HELP International

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 Leading edge environmental program at HELP
Rodney Sidloski and international researchers examine agricultural projects at HELP International, as they research new ways to protect forestry, horticulture and recycling methods that can be used world-wide. From left are Victor Mariga, who works in the agrisector in Kenya; Amélie BoisRobert, an agricultural university student from France; Katherine Chania, a registered nurse from Kenya; and David LaSala, a forestry engineer from Spain. These international researchers, along with four environment and international development studies students from across Canada, have been assisting in 16 projects at HELP International. The goal of HELP International is to provide cost-effective solutions to boosting the agricultural sector in Canada, and developing effective technologies that can be used in Third World countries. 
Research intern program offered in Weyburn
'Leading edge' training at HELP International facility
Both international and Canadian researchers have been volunteering at HELP International's Centre for Ecology Research and Training in Weyburn for the last three months. International volunteers include a community health nurse and forester from Kenya, an agriculture land and systems engineering student from France, and a post-graduate forestry engineer from Spain. This was in addition to the four environment and international development studies students from across Canada.

"Our researchers from France and Spain are completing their time with us in the first week of September and several Canadian researchers are completing their time with us at the end of August," said Rodney Sidloski, CEO of HELP International.

The Kenya interns have just arrived and will be carrying out research for the next six months. "HELP's internship program is evolving into close to a year-round program with internships this year having begun at the end of March and will continue into February of 2011," explained Sidloski. "Also in February of 2011, a new raft of interns will arrive for the 2011-12 programming year."

These volunteer researchers are assisting 16 projects being carried out at HELP International, covering areas of forestry, horticulture and zero waste recycling. The program is totally independent of government funding, as the researchers have come to Weyburn for training and participation in leading edge environmental research.

"It's far more exciting getting the information by seeing the experiments in progress and hearing the stories from the researchers themselves who are exciting to talk with and listen to," said Sidloski. "They also have interesting accents and a flavourful use of the English language, which is their second and sometimes third language."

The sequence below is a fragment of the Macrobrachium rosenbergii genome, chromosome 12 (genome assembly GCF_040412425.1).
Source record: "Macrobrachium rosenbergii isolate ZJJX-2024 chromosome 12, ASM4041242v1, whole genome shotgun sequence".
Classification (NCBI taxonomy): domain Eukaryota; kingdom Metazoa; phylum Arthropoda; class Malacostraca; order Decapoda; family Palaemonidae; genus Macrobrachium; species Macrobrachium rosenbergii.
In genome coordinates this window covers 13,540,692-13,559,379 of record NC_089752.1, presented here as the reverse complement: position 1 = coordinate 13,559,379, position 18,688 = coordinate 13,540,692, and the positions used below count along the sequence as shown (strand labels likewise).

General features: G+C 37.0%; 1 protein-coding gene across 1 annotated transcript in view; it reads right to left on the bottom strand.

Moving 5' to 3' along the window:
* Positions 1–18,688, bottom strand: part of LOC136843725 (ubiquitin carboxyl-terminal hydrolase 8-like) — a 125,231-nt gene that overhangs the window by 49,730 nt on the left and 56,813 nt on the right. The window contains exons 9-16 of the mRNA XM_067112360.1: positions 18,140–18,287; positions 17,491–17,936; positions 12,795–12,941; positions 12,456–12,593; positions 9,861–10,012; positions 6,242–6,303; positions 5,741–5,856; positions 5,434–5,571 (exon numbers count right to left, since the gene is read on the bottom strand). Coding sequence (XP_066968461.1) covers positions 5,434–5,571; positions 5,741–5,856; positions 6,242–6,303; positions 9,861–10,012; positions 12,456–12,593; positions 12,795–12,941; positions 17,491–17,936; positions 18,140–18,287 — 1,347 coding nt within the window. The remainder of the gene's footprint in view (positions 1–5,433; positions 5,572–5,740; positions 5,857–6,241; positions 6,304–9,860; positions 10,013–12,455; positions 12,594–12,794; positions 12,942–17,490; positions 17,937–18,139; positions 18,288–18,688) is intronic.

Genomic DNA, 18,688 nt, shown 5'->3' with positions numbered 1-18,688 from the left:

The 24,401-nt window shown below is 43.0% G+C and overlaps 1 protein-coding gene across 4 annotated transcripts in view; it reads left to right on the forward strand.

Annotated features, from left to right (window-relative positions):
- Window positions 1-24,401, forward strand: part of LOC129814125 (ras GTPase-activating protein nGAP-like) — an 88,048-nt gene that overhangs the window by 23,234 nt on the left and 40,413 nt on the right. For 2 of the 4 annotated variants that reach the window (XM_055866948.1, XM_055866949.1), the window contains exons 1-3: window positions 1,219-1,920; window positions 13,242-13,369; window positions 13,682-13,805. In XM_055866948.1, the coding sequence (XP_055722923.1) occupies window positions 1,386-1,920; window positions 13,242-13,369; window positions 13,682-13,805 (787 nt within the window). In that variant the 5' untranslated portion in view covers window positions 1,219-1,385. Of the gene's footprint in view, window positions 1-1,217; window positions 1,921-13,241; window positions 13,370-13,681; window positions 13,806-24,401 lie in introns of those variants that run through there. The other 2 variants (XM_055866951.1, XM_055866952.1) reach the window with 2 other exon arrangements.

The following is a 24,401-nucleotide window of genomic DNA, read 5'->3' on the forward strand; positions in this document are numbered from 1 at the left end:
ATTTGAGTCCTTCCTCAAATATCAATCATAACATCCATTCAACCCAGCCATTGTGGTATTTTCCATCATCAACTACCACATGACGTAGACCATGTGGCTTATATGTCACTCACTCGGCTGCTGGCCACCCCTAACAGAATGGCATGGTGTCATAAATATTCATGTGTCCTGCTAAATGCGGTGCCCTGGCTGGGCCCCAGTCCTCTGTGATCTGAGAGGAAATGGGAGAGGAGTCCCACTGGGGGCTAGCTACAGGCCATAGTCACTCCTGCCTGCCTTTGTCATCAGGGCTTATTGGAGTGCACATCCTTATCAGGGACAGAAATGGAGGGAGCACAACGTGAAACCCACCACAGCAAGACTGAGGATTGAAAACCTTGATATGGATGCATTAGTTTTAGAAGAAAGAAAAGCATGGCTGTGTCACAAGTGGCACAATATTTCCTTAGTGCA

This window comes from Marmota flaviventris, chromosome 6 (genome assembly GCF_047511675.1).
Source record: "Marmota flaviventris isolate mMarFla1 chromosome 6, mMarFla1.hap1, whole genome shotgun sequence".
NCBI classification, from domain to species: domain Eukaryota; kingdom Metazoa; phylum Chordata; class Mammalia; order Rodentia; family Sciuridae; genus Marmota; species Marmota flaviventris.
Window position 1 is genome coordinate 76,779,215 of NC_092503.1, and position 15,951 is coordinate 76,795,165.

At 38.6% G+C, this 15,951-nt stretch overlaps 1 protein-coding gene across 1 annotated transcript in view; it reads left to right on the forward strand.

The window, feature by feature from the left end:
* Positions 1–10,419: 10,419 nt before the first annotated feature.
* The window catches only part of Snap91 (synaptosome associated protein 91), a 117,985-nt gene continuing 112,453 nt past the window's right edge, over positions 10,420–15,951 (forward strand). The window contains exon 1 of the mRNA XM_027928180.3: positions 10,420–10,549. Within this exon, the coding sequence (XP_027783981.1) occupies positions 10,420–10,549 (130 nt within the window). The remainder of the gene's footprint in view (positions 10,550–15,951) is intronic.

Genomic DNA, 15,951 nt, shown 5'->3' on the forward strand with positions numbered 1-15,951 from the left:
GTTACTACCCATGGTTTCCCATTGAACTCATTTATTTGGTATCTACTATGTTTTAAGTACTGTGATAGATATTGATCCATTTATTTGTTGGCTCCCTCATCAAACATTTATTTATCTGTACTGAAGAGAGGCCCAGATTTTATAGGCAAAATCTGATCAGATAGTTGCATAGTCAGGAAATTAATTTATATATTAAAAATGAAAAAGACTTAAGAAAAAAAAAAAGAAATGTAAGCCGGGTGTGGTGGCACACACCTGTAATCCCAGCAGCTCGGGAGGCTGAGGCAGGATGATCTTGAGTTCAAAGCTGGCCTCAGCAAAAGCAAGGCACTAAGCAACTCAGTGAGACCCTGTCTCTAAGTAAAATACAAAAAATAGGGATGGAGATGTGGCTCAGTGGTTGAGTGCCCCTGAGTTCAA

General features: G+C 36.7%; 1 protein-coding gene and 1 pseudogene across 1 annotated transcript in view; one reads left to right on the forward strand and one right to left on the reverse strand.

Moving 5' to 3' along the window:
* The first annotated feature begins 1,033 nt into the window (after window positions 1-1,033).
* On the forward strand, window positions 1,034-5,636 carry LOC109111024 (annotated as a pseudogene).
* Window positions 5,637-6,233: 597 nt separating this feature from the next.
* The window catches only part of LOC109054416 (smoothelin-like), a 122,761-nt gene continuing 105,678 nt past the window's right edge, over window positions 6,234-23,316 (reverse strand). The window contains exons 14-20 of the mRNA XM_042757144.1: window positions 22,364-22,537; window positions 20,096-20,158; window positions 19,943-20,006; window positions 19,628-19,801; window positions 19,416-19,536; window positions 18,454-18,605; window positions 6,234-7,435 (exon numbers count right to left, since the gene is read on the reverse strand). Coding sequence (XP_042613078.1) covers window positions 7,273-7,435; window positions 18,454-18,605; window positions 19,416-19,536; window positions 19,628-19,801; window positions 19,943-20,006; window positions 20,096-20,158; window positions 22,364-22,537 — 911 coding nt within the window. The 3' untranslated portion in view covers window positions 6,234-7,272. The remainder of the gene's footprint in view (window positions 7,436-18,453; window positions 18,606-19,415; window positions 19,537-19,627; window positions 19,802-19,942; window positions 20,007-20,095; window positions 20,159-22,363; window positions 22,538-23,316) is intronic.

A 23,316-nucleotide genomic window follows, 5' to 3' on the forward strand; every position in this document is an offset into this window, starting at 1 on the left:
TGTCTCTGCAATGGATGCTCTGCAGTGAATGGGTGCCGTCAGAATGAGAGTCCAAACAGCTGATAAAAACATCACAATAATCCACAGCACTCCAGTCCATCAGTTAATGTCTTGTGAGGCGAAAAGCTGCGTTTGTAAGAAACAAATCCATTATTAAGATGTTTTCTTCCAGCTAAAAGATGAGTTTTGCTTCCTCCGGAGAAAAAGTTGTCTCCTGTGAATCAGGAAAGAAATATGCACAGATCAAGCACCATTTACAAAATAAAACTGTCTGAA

In regard to forest research, HELP International is searching for the "two penny tree", by padding plastic mulch around tree seedlings at their location. Sidloski explained, "We are testing whether the simple procedure of placing a plastic mulch pad around the seedlings can help them survive and replace the old growth trees."

Researchers are also testing whether trees grown in floating Styrofoam blocks thrive as well as trees floated only 50 per cent at the time, in a patent-method of growing trees in troughs of water. "If the 24 hours a day, seven days a week system works as well as it proves to so far, it would mean that HELP could produce a half million trees seedlings without any construction of a nursery by simply using an average size farm dugout to place a flotilla of Styrofoam blacks filled with tree cuttings," said Sidloski.

Another exciting research project is growing living mulch with a tree container root, by purposefully growing select species grass plants inside thousands of tree plugs. "This is extremely exciting research whose application could result in zero weeds growing up with the plastic mulched tree hole due to the fact that HELP is introducing a 'preferred' culture or weed to grow the tree thereby leaving no space nor surface moisture to allow for weeds to take hold."

HELP International also tests varieties of poplar trees to metabolize soils contaminated by oil spills; determines the positive or negative impact of different irrigation mediums for trees; conducts super root tomato research; offers a zero-waste facility in regard to recycling; and studies production of "50 cent" beehive research.
- Weyburn Review, August 2010.

 © HELP International 2014